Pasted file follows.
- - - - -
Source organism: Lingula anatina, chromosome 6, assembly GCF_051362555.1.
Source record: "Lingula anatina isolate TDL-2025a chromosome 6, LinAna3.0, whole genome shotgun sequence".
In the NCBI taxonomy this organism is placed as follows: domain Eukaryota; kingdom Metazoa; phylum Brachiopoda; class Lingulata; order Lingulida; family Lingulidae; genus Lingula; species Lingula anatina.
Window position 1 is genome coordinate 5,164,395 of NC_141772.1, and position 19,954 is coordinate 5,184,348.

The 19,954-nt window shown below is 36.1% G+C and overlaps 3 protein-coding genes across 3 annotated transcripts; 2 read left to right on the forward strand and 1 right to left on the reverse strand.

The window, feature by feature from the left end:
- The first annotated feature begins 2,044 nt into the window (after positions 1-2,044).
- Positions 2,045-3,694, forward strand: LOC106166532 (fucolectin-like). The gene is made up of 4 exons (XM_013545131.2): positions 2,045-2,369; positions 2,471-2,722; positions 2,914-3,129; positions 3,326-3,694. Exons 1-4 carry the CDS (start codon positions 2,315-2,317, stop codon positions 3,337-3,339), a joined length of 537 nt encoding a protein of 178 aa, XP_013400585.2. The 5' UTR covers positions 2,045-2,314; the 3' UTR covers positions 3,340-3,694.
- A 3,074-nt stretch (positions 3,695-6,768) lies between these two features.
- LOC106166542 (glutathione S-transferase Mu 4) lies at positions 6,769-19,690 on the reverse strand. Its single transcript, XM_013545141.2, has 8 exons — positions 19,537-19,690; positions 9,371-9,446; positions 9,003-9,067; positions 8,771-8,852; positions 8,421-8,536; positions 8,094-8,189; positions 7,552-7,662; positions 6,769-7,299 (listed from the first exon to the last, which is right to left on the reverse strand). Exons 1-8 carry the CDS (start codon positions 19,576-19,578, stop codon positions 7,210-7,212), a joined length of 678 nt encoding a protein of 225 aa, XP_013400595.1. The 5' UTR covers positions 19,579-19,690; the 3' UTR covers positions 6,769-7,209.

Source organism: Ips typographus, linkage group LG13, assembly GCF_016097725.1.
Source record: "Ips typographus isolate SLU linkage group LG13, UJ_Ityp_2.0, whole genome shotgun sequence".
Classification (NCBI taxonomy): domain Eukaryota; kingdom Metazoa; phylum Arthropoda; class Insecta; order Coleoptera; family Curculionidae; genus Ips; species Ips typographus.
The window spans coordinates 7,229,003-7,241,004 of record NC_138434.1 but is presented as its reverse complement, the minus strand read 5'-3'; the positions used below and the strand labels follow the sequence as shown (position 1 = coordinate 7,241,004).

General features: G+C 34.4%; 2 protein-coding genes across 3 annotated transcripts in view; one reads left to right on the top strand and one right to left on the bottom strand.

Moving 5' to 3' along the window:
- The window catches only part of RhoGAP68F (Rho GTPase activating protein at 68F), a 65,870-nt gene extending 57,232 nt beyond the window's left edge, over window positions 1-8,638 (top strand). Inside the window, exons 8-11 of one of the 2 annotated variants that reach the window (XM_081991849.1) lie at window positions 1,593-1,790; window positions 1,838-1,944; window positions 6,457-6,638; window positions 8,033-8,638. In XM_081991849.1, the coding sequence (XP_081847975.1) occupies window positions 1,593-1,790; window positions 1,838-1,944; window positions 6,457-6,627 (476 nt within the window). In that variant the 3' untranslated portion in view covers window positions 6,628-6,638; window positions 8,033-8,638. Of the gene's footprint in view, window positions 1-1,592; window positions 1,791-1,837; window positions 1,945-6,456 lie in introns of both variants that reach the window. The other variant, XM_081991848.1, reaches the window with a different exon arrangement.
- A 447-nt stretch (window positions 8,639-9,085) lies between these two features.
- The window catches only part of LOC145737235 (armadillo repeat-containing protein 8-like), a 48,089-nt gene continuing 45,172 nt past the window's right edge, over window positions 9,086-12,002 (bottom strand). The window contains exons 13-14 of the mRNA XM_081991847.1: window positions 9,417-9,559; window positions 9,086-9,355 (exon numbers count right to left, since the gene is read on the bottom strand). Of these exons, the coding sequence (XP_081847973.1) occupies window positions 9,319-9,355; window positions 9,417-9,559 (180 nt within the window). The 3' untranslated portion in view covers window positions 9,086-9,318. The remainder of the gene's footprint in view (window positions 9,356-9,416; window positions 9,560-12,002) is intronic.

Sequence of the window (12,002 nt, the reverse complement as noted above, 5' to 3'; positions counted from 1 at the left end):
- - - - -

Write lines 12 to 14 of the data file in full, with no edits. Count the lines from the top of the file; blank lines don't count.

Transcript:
Source record: "Ips typographus isolate SLU linkage group LG13, UJ_Ityp_2.0, whole genome shotgun sequence".
Classification (NCBI taxonomy): domain Eukaryota; kingdom Metazoa; phylum Arthropoda; class Insecta; order Coleoptera; family Curculionidae; genus Ips; species Ips typographus.
The window spans coordinates 7,229,003-7,241,004 of record NC_138434.1 but is presented as its reverse complement, the minus strand read 5'-3'; the positions used below and the strand labels follow the sequence as shown (position 1 = coordinate 7,241,004).